10/30/202349 minutes, 4 seconds
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How governments can develop the capabilities to solve the 21st century’s sustainability challenges - Rosie Collington

There’s a long history of states solving major social challenges through ambitious and mission-driven public policy, such as getting a person on the moon, or the foundation of the UK’s national health service. But the last few decades have seen declines in the ambition and entrepreneurship of the state, at a time when global sustainability challenges have called for more and better leadership. How did this happen, why is this a problem for implementing policies consistent with the goals of ecological economics, and what can we do about it? In this episode we discuss these themes with Rosie Collington, the author alongside Prof Mariana Mazzucato of The Big Con: How the Consulting Industry Weakens our Businesses, Infantilizes our Governments and Warps our Economies. Rosie is a political economist at the Institute for Innovation and Public Purpose at UCL, studying how governments can develop the ability to govern socio-economic transformations. Hosted by Sophus zu Ermgassen. Edited by Aidan Knox.
10/17/202338 minutes, 17 seconds
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Can a sustainability transition do justice to the Global South? – Roland Ngam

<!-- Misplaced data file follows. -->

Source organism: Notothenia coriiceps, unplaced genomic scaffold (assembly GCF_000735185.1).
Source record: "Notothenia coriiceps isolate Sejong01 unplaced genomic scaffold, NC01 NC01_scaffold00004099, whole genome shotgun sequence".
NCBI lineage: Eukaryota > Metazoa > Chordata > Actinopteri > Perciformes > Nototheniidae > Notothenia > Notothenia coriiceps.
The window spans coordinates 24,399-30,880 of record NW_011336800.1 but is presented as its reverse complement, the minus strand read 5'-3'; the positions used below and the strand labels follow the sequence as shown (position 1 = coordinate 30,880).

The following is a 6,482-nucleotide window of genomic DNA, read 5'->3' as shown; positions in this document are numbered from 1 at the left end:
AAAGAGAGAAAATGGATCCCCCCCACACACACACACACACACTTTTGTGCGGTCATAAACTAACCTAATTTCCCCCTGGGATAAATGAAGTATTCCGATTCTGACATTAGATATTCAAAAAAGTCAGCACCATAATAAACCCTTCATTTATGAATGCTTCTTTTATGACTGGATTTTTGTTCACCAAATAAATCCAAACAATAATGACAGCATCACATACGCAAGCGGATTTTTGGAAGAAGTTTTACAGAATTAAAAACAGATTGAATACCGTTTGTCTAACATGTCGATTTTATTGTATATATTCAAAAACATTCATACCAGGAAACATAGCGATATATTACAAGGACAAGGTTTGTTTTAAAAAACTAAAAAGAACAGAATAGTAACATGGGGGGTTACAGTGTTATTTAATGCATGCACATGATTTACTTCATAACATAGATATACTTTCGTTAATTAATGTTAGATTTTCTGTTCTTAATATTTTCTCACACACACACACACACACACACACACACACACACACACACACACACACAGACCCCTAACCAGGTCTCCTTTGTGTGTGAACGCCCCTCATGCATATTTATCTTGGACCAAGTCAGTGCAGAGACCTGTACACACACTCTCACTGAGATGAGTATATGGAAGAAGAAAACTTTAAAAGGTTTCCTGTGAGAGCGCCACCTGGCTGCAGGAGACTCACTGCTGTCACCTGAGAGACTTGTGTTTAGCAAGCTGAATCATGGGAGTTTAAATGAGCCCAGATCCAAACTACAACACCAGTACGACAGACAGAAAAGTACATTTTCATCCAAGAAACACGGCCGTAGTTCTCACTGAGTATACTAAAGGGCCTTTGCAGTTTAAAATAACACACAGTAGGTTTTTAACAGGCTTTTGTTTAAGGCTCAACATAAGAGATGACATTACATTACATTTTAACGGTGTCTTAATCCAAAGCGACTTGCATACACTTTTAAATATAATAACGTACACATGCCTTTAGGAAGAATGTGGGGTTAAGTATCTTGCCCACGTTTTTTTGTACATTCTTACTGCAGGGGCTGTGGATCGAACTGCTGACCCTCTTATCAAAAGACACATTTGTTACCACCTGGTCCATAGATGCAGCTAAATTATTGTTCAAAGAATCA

The world as we know it now is built on a history of colonisation and even today massive parts of the world are being economically and culturally colonised. Our guest today, Roland Nkwain Ngam believes that hegemonic capitalism is both the creator and consequence of the brutal exploitation of black, brown and white bodies, women’s backs, nature and all the commons that we were all meant to enjoy equally. As the ecological crisis we are witnessing today is a direct consequence of hegemonic capitalism, we need ways to overcome it in a manner that it repairs rather than deepens these injustices. But can it be done? And if yes, how? Hosted by Alexandra Köves. Edited by Aidan Knox.
10/1/202342 minutes, 4 seconds
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Compensating for losses: what you need to know about biodiversity offsetting – Sophus zu Ermgassen

Currently markets determine most of what happens around us. But markets have no morals: everything is up for grabs. If you have the money, you can turn wetlands, forests, or any other biodiversity rich areas into mono-cultural agricultural lands, human habitats, or mines in the name of development. But can we and should we compensate this by making the developers pay for biodiversity conservation somewhere else? This is the central question around biodiversity offsetting and in his research, Sophus zu Ermgassen has been keen to understand if it is possible to design nature markets in a way that satisfies both ecological and financial objectives, and if not, what the alternative is. Sophus co-hosted Season 2 of Economics for Rebels and has asked his guests many exciting questions. In this opening episode to Season 3 we get to hear Sophus also as a guest. Edited by Aidan Knox.
9/18/202337 minutes, 46 seconds